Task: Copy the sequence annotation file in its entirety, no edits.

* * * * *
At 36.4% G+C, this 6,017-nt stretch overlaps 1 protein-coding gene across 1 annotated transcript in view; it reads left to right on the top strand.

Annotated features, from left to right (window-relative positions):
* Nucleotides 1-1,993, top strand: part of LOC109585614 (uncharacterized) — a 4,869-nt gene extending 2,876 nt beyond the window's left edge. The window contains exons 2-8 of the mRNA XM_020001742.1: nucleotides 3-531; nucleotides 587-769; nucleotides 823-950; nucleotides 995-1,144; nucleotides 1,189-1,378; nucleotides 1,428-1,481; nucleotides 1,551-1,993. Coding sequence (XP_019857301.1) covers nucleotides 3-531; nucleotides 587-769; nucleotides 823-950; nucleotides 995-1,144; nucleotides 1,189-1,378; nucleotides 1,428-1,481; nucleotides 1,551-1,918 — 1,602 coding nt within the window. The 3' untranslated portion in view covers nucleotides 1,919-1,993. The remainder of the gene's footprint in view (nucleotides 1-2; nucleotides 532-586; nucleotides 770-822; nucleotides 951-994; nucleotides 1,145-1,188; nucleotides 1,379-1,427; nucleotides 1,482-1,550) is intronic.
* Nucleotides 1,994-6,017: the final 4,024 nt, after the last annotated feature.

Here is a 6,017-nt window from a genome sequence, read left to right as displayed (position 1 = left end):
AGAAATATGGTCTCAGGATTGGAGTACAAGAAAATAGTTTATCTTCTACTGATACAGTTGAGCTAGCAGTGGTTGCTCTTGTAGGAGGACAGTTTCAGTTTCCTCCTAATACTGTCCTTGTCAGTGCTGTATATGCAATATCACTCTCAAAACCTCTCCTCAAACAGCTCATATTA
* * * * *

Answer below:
At 36.4% G+C, this 6,017-nt stretch overlaps 1 protein-coding gene across 1 annotated transcript in view; it reads left to right on the top strand.

Annotated features, from left to right (window-relative positions):
* Nucleotides 1-1,993, top strand: part of LOC109585614 (uncharacterized) — a 4,869-nt gene extending 2,876 nt beyond the window's left edge. The window contains exons 2-8 of the mRNA XM_020001742.1: nucleotides 3-531; nucleotides 587-769; nucleotides 823-950; nucleotides 995-1,144; nucleotides 1,189-1,378; nucleotides 1,428-1,481; nucleotides 1,551-1,993. Coding sequence (XP_019857301.1) covers nucleotides 3-531; nucleotides 587-769; nucleotides 823-950; nucleotides 995-1,144; nucleotides 1,189-1,378; nucleotides 1,428-1,481; nucleotides 1,551-1,918 — 1,602 coding nt within the window. The 3' untranslated portion in view covers nucleotides 1,919-1,993. The remainder of the gene's footprint in view (nucleotides 1-2; nucleotides 532-586; nucleotides 770-822; nucleotides 951-994; nucleotides 1,145-1,188; nucleotides 1,379-1,427; nucleotides 1,482-1,550) is intronic.
* Nucleotides 1,994-6,017: the final 4,024 nt, after the last annotated feature.

Here is a 6,017-nt window from a genome sequence, read left to right as displayed (position 1 = left end):
AGAAATATGGTCTCAGGATTGGAGTACAAGAAAATAGTTTATCTTCTACTGATACAGTTGAGCTAGCAGTGGTTGCTCTTGTAGGAGGACAGTTTCAGTTTCCTCCTAATACTGTCCTTGTCAGTGCTGTATATGCAATATCACTCTCAAAACCTCTCCTCAAACAGCTCATATTA